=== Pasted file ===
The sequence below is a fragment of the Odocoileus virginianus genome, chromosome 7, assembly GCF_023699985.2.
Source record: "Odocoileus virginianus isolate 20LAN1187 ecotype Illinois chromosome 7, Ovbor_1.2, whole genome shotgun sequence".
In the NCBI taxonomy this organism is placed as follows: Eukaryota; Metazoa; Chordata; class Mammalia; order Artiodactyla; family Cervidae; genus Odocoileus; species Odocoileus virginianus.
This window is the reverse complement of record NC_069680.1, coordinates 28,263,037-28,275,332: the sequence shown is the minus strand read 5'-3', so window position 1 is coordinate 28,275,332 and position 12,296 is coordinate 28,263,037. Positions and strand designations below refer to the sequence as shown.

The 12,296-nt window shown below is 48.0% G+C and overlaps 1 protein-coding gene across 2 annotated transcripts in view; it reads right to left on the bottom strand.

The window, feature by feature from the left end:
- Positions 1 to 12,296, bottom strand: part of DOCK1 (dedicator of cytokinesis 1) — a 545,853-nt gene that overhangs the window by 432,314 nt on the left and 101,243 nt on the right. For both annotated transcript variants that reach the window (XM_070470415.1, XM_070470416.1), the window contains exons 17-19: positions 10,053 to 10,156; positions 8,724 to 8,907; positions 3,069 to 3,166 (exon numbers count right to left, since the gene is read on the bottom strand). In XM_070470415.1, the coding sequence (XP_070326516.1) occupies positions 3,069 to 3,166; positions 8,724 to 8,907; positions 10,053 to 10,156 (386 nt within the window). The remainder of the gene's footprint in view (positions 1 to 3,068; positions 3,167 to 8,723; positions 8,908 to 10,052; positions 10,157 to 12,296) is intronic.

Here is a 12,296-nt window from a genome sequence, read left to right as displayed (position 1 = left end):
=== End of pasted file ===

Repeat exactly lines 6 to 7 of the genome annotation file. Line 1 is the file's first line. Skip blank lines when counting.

The window, feature by feature from the left end:
- Positions 1 to 12,296, bottom strand: part of DOCK1 (dedicator of cytokinesis 1) — a 545,853-nt gene that overhangs the window by 432,314 nt on the left and 101,243 nt on the right. For both annotated transcript variants that reach the window (XM_070470415.1, XM_070470416.1), the window contains exons 17-19: positions 10,053 to 10,156; positions 8,724 to 8,907; positions 3,069 to 3,166 (exon numbers count right to left, since the gene is read on the bottom strand). In XM_070470415.1, the coding sequence (XP_070326516.1) occupies positions 3,069 to 3,166; positions 8,724 to 8,907; positions 10,053 to 10,156 (386 nt within the window). The remainder of the gene's footprint in view (positions 1 to 3,068; positions 3,167 to 8,723; positions 8,908 to 10,052; positions 10,157 to 12,296) is intronic.